Birgit Skarsgard, head of sustainability and public affairs at Volvo Group, has successfully taken part in the ElectriCity cooperative experiment to integrate electric buses into Sweden’s market using KPMG’s True Value methodology. This methodology is employed by firms to understand future earnings at risk due to internalization of externalities. As part of the pilot program, Volvo’s hometown of Gothenburg, Sweden has accepted electric buses with delight. The question is: Can the company scale the program to the Chinese market where the real opportunity lies? Students are asked how Volvo can leverage the True Value methodology to enter this market.
Volvo: Finding True Value in the Electric Bus Market
by: Andrew Hoffman
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After reading and discussing the material, students should:
- Describe the current state of China’s industrialization and its impact on transportation, quality of life, and environmental conditions, especially in urban areas.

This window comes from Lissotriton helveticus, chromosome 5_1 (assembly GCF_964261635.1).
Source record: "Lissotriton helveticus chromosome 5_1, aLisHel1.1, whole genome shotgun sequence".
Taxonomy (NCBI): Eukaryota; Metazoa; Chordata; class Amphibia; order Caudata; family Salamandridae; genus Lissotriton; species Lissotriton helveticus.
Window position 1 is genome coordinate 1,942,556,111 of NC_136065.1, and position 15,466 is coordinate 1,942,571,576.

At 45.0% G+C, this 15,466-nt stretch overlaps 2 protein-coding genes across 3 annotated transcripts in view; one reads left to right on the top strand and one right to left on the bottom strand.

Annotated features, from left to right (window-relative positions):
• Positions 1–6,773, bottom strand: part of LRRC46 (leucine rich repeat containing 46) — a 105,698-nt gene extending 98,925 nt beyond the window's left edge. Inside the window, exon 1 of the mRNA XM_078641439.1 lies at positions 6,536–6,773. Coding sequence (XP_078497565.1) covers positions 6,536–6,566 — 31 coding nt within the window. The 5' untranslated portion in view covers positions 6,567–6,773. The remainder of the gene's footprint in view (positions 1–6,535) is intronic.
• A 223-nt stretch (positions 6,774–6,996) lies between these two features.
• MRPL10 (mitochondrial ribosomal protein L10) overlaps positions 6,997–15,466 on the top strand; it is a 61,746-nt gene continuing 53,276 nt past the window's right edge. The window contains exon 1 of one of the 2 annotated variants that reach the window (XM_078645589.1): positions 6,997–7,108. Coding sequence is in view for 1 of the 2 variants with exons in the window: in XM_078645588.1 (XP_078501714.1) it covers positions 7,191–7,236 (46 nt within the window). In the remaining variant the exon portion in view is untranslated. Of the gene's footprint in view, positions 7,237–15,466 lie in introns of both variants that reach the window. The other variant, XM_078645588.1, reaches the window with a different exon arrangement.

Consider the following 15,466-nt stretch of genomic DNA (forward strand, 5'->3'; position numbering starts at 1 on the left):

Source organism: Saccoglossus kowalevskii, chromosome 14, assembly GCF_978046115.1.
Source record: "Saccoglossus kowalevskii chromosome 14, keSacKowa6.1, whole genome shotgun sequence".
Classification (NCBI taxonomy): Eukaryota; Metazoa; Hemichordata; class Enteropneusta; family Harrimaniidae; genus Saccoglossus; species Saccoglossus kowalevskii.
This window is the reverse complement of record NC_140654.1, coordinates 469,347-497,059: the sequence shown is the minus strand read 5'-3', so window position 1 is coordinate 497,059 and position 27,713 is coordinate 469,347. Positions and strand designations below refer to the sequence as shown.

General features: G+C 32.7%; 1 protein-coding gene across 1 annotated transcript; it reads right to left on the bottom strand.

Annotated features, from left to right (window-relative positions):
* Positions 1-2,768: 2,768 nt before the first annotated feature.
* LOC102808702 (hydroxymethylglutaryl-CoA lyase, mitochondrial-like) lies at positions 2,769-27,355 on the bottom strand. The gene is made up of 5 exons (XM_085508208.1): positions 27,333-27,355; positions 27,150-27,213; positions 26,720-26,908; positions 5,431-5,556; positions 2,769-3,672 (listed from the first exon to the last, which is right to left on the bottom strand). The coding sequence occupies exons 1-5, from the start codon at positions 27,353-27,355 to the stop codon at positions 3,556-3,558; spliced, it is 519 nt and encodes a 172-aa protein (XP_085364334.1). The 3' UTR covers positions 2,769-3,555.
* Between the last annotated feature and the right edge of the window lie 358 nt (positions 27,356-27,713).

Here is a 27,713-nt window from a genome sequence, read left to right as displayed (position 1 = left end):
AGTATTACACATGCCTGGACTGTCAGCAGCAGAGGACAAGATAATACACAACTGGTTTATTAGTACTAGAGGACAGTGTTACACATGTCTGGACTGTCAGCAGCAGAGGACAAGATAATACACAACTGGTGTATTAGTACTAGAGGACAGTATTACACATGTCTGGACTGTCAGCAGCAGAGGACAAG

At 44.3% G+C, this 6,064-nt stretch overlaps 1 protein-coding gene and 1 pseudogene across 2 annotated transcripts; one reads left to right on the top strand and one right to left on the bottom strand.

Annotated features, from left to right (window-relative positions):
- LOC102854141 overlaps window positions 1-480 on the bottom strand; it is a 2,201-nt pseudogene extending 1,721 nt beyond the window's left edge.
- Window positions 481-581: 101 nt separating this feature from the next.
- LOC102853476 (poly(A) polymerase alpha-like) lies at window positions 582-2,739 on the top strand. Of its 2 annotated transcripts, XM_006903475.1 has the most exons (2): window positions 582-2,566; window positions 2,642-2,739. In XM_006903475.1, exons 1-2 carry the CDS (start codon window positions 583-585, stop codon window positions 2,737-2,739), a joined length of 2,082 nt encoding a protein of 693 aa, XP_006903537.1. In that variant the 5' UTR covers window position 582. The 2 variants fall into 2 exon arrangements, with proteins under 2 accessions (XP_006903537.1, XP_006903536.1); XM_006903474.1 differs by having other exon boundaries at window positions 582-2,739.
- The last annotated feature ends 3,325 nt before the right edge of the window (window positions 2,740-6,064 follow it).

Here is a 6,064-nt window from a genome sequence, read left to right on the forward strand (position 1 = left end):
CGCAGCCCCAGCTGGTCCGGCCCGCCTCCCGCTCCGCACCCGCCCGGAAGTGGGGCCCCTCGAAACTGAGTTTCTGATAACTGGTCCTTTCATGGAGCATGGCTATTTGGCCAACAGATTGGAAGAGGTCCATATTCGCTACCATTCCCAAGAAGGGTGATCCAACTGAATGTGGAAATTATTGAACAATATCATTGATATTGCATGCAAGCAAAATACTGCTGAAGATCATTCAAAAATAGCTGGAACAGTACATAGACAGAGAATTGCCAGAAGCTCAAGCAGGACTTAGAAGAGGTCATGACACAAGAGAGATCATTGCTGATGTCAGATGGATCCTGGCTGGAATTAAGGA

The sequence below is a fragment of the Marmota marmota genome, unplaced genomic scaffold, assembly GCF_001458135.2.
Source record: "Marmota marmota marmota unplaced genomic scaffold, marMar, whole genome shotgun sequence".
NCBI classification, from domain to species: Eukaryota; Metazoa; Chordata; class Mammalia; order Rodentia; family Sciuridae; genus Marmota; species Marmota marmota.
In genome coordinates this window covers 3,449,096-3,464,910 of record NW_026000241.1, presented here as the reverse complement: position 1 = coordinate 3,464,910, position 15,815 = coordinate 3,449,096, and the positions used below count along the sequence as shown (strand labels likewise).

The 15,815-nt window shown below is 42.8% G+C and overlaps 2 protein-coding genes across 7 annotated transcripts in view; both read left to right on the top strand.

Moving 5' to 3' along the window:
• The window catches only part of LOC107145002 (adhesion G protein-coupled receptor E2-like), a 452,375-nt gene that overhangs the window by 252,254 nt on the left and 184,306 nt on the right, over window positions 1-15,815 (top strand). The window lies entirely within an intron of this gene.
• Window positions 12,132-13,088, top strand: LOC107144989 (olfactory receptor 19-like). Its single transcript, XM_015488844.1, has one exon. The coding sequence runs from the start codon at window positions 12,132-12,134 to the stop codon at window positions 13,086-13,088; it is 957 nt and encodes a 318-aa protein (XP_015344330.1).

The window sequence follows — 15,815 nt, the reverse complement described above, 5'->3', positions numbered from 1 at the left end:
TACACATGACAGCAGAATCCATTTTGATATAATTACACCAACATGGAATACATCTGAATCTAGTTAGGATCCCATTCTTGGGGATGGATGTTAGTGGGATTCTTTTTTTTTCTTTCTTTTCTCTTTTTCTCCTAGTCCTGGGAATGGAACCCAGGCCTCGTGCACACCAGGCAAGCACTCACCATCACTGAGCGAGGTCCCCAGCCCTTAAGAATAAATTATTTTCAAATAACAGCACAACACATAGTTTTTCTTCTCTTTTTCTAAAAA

- Apply an understanding of the externalities of China’s industrialization to identify opportunities and risks to transitioning to electric bus use in urban markets for both domestic and foreign producers.
- Apply the True Value methodology to the Chinese urban market to identify which parameters would best help Volvo make the business case for its electric buses.
- Employ a SWOT (Strengths, Weaknesses, Opportunities, and Threats) analysis to examine how the True Value methodology does or does not fulfill the opportunities and strengths of the Chinese urban market.
- Assess the risks of translating methodologies and their metrics to new markets where the incorporation of cultural, geographic, and economic factors must be appropriately weighed.